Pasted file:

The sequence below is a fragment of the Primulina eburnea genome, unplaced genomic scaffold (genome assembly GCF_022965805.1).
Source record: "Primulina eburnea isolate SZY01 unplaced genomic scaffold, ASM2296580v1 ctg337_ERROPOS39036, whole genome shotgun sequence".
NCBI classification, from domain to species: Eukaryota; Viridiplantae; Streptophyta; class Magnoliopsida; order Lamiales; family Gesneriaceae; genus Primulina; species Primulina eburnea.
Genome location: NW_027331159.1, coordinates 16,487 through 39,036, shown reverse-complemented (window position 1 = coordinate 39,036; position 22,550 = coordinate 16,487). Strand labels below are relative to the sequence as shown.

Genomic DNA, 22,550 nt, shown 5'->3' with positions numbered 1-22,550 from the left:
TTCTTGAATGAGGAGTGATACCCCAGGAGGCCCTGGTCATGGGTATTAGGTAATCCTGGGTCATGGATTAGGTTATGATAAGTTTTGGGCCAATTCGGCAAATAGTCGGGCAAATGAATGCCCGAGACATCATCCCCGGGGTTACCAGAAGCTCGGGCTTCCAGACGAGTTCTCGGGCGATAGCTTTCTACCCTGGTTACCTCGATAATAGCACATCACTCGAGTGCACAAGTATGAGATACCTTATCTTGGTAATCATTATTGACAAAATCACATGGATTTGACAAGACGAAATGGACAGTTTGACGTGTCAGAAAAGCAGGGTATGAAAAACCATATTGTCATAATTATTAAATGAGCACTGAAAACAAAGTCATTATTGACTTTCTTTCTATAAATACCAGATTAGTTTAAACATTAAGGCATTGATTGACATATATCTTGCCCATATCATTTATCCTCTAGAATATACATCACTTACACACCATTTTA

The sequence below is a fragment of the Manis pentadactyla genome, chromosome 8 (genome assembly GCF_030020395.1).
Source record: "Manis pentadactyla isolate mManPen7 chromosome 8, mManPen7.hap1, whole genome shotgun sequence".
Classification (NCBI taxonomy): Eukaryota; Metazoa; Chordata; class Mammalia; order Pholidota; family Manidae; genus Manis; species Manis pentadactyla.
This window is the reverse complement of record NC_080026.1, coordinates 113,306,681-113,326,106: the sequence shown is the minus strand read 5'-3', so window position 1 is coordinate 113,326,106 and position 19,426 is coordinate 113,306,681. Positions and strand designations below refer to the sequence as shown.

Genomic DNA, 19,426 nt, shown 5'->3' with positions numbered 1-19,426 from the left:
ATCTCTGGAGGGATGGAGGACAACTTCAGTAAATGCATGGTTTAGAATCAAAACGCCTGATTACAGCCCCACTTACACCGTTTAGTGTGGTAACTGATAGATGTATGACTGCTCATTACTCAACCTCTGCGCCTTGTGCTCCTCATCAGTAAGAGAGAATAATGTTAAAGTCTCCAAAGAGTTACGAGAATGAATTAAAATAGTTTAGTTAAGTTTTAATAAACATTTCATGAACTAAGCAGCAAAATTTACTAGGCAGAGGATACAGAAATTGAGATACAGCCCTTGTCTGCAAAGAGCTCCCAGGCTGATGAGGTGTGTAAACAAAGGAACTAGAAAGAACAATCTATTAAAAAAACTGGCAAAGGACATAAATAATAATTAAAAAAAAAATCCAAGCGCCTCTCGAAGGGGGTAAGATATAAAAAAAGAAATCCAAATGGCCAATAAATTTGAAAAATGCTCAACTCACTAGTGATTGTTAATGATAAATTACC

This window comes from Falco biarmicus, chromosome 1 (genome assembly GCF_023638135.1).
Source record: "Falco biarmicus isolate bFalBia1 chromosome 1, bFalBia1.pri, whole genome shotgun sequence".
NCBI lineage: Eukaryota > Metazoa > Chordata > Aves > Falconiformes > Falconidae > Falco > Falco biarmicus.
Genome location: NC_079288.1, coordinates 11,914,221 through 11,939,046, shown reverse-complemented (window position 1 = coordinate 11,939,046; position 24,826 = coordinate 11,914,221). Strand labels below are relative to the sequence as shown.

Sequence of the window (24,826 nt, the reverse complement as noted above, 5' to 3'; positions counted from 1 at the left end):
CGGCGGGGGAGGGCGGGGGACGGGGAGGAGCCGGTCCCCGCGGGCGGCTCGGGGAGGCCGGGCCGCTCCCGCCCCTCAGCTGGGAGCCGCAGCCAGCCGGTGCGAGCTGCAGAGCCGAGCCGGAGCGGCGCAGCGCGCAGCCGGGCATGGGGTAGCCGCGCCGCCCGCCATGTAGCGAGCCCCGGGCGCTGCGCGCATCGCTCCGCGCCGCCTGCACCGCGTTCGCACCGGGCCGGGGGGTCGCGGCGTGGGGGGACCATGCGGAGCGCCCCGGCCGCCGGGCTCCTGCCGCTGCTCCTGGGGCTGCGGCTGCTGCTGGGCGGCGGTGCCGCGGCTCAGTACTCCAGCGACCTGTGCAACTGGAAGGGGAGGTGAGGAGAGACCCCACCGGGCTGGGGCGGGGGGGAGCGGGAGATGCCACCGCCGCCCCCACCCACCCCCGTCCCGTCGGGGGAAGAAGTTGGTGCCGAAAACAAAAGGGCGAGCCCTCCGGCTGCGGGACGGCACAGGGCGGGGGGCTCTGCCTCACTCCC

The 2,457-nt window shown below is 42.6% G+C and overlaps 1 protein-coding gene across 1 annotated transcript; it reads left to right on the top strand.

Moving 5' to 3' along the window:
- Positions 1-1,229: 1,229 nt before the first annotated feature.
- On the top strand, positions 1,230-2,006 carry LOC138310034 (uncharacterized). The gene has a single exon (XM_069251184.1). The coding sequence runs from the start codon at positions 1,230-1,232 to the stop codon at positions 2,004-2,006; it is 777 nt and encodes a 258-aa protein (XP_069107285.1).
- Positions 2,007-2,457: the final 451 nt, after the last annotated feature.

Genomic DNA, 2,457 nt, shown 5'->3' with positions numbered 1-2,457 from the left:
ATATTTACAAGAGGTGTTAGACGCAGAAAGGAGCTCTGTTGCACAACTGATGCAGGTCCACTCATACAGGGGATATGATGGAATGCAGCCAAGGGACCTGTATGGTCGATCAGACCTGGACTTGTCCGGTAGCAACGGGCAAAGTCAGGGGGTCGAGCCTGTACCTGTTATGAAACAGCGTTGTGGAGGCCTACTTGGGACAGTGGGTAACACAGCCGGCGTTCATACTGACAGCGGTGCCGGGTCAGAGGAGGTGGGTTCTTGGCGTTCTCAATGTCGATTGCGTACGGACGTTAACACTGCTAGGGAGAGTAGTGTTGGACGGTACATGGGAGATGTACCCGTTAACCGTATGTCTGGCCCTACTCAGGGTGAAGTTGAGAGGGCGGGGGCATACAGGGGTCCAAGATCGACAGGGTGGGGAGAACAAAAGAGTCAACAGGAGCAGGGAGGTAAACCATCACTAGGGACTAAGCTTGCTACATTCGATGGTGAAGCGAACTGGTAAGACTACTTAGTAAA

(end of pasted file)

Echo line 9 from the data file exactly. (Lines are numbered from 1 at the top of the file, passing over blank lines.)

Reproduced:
Classification (NCBI taxonomy): Eukaryota; Metazoa; Chordata; class Mammalia; order Pholidota; family Manidae; genus Manis; species Manis pentadactyla.